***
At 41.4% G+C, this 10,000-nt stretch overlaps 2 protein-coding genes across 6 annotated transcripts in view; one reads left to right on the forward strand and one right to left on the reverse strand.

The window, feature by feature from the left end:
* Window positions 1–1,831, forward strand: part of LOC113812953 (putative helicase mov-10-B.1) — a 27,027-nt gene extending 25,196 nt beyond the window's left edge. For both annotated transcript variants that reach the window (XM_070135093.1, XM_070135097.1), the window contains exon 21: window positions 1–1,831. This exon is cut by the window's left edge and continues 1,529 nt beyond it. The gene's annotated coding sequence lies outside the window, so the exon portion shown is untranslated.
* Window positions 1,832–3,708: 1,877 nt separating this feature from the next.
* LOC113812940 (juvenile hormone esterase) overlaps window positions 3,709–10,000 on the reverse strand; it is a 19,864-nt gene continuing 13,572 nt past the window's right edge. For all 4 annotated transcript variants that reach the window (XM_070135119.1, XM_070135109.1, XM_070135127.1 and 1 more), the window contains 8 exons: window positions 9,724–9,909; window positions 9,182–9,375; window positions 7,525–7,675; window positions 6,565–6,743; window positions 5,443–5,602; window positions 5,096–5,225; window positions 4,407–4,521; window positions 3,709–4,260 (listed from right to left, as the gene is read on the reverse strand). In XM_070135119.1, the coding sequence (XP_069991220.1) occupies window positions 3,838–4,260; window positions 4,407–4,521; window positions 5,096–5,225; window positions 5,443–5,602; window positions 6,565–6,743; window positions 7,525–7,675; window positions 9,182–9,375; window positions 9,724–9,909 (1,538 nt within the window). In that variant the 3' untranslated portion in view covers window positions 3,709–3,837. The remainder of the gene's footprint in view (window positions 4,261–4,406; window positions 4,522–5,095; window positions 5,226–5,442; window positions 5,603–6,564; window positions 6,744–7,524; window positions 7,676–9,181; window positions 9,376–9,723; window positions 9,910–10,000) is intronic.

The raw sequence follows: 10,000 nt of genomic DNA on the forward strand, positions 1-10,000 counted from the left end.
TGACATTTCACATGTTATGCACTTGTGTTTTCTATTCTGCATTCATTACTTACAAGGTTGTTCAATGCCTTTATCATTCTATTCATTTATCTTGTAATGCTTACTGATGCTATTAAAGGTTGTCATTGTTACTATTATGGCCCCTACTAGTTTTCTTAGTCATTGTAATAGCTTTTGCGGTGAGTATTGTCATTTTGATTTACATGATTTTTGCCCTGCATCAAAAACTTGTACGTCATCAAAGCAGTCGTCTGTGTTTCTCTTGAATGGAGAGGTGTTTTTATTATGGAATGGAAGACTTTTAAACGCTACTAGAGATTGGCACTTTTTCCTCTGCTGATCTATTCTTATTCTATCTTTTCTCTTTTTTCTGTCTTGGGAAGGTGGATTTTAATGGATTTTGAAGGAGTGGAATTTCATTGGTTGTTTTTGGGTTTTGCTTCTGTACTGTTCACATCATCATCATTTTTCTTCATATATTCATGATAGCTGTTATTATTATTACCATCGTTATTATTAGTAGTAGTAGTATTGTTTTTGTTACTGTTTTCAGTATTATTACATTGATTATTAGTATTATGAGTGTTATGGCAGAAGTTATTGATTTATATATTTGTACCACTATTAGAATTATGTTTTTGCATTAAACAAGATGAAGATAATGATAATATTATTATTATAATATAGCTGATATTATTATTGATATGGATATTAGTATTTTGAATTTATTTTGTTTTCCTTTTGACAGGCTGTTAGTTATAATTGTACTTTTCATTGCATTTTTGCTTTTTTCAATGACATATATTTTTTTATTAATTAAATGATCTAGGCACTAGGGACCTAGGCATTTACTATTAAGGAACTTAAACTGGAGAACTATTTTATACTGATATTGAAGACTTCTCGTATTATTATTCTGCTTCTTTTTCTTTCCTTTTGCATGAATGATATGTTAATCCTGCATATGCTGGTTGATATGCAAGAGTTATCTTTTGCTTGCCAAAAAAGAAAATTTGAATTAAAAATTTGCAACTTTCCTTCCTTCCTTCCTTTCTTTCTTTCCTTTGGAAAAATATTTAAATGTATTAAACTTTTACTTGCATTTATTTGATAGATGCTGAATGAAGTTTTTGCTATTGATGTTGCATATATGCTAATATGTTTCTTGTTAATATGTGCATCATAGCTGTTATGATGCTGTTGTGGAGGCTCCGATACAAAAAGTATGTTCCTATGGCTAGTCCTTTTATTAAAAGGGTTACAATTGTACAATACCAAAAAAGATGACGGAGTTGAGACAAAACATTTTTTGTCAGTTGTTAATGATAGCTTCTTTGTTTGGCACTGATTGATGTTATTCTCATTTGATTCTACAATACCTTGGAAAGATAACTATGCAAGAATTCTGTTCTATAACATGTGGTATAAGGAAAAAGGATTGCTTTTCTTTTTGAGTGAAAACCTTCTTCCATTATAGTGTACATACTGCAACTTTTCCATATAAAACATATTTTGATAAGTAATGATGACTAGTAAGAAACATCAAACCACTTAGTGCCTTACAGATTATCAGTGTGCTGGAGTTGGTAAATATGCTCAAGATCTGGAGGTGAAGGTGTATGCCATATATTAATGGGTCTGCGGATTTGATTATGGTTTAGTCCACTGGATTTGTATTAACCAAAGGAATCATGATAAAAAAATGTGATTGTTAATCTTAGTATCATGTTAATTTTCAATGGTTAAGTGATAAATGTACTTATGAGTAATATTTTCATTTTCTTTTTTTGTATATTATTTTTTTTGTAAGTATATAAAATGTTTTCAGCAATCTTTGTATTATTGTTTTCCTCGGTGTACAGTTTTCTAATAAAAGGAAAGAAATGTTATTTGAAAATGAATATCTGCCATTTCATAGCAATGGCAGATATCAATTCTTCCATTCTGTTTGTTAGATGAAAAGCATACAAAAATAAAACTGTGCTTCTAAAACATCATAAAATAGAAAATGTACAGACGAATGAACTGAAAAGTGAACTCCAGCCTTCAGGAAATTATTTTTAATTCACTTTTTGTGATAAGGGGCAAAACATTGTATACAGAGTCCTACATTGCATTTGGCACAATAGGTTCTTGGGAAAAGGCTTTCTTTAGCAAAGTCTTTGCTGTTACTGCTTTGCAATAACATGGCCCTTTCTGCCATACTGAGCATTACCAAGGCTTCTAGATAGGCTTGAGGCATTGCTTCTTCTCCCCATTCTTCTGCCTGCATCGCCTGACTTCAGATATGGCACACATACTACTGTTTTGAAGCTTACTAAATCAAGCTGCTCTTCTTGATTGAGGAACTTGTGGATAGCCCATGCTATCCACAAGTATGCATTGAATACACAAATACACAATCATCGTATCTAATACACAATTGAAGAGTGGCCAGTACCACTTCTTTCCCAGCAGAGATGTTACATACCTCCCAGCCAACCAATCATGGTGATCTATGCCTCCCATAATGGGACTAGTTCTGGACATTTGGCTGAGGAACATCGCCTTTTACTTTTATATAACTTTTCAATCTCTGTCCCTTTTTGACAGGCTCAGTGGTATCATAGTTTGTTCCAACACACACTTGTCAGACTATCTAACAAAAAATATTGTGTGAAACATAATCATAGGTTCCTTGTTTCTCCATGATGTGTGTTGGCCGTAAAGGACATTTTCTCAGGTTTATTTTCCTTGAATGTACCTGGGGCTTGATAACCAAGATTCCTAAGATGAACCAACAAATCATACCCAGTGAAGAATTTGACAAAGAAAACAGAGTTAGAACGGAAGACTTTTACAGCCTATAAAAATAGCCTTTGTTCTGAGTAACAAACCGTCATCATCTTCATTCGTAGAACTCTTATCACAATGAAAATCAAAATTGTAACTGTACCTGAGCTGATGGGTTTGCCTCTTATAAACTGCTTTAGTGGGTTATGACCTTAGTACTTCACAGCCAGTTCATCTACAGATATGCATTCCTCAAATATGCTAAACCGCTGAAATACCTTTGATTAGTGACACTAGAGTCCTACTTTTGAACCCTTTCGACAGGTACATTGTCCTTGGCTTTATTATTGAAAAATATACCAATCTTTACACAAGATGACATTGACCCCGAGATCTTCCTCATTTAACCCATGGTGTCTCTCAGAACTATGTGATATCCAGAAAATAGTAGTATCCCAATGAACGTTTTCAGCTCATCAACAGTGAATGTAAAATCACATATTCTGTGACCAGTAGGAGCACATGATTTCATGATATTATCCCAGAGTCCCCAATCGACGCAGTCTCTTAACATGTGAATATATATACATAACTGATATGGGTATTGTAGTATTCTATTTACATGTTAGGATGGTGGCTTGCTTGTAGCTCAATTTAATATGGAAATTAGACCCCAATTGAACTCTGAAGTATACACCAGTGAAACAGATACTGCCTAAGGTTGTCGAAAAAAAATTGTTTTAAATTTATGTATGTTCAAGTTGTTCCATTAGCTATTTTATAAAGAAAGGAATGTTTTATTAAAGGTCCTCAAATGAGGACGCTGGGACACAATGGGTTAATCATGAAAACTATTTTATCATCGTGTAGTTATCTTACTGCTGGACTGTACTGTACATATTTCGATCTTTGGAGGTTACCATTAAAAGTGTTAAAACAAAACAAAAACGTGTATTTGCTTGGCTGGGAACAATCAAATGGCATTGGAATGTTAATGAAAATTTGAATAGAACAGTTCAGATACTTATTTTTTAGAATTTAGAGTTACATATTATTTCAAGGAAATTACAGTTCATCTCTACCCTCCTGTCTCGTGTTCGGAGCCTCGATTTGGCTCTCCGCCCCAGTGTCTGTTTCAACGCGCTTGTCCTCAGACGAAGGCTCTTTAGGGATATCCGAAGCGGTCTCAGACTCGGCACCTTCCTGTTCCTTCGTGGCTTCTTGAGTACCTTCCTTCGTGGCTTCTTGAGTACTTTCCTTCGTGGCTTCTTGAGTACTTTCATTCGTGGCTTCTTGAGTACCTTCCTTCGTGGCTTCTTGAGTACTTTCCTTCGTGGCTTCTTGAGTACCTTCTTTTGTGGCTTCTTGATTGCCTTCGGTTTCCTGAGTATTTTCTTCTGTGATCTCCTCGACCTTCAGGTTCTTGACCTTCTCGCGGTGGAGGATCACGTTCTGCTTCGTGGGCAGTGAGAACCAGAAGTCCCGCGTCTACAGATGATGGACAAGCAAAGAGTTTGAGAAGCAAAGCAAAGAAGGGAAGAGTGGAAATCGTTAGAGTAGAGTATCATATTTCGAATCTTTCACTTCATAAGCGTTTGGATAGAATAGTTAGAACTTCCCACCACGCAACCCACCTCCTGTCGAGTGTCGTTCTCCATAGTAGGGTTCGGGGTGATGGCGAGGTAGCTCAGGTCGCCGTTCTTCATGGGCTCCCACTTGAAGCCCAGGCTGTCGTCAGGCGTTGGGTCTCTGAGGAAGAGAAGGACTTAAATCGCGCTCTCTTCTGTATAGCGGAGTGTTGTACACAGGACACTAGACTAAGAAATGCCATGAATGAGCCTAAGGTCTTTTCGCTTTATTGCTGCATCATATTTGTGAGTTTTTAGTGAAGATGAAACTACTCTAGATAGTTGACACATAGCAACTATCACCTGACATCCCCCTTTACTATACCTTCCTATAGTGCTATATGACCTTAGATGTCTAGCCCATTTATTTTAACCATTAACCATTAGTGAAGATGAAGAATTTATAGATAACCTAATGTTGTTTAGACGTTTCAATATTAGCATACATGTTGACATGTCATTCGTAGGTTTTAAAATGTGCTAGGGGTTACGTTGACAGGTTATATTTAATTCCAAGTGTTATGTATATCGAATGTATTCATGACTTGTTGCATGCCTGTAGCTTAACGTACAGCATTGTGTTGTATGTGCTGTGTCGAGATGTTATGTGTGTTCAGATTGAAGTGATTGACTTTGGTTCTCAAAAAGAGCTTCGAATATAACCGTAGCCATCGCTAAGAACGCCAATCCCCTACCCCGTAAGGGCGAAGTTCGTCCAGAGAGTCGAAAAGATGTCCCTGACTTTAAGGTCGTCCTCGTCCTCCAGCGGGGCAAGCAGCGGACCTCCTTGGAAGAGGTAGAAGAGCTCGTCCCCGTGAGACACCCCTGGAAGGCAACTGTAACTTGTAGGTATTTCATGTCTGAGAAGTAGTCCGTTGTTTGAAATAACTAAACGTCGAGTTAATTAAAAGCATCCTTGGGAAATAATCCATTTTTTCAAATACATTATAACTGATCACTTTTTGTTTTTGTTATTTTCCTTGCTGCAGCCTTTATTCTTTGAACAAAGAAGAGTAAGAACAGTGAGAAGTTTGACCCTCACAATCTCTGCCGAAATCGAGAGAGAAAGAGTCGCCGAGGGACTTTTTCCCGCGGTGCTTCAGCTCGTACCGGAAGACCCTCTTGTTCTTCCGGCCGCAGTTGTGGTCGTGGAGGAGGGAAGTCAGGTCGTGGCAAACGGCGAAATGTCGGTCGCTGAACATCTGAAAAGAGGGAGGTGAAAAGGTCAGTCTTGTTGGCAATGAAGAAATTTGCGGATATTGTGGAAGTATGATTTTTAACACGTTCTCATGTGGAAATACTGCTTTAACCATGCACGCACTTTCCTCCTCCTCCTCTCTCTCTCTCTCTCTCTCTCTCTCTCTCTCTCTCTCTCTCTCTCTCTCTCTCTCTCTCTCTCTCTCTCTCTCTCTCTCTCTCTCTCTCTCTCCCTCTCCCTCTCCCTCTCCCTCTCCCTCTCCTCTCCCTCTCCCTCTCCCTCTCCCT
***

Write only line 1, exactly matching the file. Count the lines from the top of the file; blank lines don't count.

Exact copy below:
At 41.4% G+C, this 10,000-nt stretch overlaps 2 protein-coding genes across 6 annotated transcripts in view; one reads left to right on the forward strand and one right to left on the reverse strand.